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Pre-reqs @ Community College?

Discussion in 'Pre-Medical - MD' started by isupsych253, Aug 19, 2011.

  1. isupsych253

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    I'll graduate in December with a bachelor' degree, but need to take lot of the pre-reqs for med school. In an effort to come home and work/take the classes, would it be a bad idea to take the courses at a community college?
     
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  3. Morsetlis

    Morsetlis I wish I were a dentist
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    This is an often-asked question.

    Put yourself in the adcom's shoes.
     
  4. Drogo

    Drogo hakuna matata
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    I would avoid it, a couple courses might not hurt but I'd take the majority at a 4 year institution. Why not just cover all your bases? It might be more of a pain, but it could save some potential headache later down the road.
     
  5. ISUBird100

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    For me, I didn't decide on the medical route until my junior year. I, too, was a psych major (at a different ISU ;) ). Anyways, I took Chem II the Summer after my junior year, and Orgo II this Summer (both at CC...my mom works at one so I saved a little money).

    I understand the fact that university classes are considered to be more rigorous, but I also understand the concept of student loans. I could have stayed an extra year to take all the pre reqs and some more upper levels, but I just didn't want to add on to my studnt loans.

    If you're up to your neck in debt, then I would take classes at the cheapest place possible. If money isn't an option, take them at a 4 year school. This is just my opinion, though. n= 1 lol.
     
  6. JonnyL

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    Doesn't matter if you do well in the courses and your MCAT score is strong.
     
  7. JESSFALLING

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    I think that it won't stop you from becoming a doctor if you post great grades. A few schools may really frown on it....but you can hopefully weed them out beforehand and not waste an application fee on them. You should contact your top schools and ask them directly if this will be a concern for them (as the "horse's mouth" > SDN).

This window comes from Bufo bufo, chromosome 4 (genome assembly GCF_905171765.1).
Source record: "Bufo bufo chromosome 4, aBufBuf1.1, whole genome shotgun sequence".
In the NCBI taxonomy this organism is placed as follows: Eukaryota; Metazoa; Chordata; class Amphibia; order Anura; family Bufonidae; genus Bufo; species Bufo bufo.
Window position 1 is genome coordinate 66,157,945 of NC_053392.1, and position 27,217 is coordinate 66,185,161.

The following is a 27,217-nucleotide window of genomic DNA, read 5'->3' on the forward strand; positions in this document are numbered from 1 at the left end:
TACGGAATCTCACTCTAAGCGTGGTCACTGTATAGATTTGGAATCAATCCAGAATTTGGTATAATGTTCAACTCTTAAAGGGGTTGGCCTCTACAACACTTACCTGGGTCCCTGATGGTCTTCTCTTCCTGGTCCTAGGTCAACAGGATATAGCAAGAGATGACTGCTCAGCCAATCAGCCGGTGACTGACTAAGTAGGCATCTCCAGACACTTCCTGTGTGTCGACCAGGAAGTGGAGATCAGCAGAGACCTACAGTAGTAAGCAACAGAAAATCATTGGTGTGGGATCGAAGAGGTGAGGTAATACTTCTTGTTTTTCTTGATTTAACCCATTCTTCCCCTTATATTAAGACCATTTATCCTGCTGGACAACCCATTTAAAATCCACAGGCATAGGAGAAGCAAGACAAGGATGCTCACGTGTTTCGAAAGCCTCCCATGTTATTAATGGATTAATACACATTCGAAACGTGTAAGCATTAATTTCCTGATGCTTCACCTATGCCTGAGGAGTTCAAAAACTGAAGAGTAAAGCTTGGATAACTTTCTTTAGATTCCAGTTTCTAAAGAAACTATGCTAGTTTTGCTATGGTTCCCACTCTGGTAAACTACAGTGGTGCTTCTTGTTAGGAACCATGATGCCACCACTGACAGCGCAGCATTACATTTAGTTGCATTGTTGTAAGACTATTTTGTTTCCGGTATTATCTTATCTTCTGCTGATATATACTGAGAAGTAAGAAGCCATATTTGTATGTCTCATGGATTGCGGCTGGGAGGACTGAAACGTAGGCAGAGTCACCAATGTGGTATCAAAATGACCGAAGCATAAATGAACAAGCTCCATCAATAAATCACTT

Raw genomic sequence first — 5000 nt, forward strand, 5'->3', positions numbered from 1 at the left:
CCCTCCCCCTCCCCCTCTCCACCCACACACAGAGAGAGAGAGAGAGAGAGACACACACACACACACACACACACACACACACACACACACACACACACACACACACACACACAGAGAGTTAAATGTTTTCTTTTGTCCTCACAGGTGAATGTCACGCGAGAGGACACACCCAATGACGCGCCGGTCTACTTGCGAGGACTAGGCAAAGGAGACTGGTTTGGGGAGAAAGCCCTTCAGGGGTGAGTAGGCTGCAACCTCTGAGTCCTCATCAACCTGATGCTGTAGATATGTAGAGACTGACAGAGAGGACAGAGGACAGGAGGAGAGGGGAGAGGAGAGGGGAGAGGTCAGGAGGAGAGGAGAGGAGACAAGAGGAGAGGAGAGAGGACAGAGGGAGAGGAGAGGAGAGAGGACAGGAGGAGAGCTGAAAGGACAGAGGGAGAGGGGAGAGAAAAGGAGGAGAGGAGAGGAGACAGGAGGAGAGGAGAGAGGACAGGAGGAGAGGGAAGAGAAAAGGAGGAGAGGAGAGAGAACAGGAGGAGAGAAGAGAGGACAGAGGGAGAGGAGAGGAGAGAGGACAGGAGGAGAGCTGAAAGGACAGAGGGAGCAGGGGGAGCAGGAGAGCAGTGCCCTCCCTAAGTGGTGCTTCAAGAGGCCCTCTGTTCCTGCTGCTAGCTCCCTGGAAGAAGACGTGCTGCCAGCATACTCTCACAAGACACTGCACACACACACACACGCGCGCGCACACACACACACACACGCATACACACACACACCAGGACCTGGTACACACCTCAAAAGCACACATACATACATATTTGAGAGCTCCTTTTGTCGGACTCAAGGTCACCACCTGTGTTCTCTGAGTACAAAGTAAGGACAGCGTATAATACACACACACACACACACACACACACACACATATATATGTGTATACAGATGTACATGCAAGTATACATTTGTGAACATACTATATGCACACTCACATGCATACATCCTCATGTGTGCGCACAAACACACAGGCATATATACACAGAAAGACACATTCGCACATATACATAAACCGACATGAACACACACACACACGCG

I also think that you can build a case for completing the requirements at CC to save money. Also, if the CC is closer to home you could use that as another argument to support your decision too. As long as adcoms don't perceive that you "took the easy way out" you'll likely be okay.
     
  8. TOMWALK

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    Speaking from personal experience, I would say it doesn't matter, except you should be sure that the classes you are taking would otherwise transfer to a 4-year university. Your state or region should have a course transfer/equivalency system available online. Confirm with that before you register for your CC classes.

    My $.02 cents: I've attended 2 tier-one research universities and had many of my classes taught by grad students who had no clue. The same holds true for some of my professors. At any rate, the learning experience at regional campuses of major universities is something to consider as an alternative to community college. It's typically only slightly more expensive (depending on where you go), the labs and facilities are usually much better, you get the same intimate learning experience (taught by a PhD), nd your transcript bears the name of the university. Just something to think about.

    I'm in the same boat, by the way, except that I'm a nontraditional student finishing up prereqs. Good luck, and keep us posted!
     
  9. punjabimc

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    Just make sure if you take the chemistry or organic chemistry series at a community college that there is a ACS standardized exam at the end of the series. It wouldn't matter then WHERE you took the series as you'd take the same standardized exam at the end of the series as any student at a University.

    When you say "alot"..what exactly are you referring to?
     
  10. Drrrrrr. Celty

    Drrrrrr. Celty Osteo Dullahan
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    C.C ( With prereqs) -> 4 year college ( With some upper levels) = Just fine
    4 year college -> C.C ( to take prereqs) = Bad.

    You'd be better off doing a post-bacc, or at least limiting the amount of prereqs you do at a CC to like intro bio or gen chem.
     
  11. artsciencelove

    artsciencelove Class of 2016
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    The online MSAR has an entry for "accepts community college credit".

    For almost every school, it's "yes" or "on a case by case basis", which I'm interpreting as "not ideal, but we'll look at you if you have good grades and MCAT".
     
  12. TriagePreMed

    TriagePreMed Membership Revoked
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    I disagree. There are other factors. Did the student get a science degree? How long has the student been out of school? Will the student apply as disadvantaged? Is the student working while doing his coursework? Etc.
     

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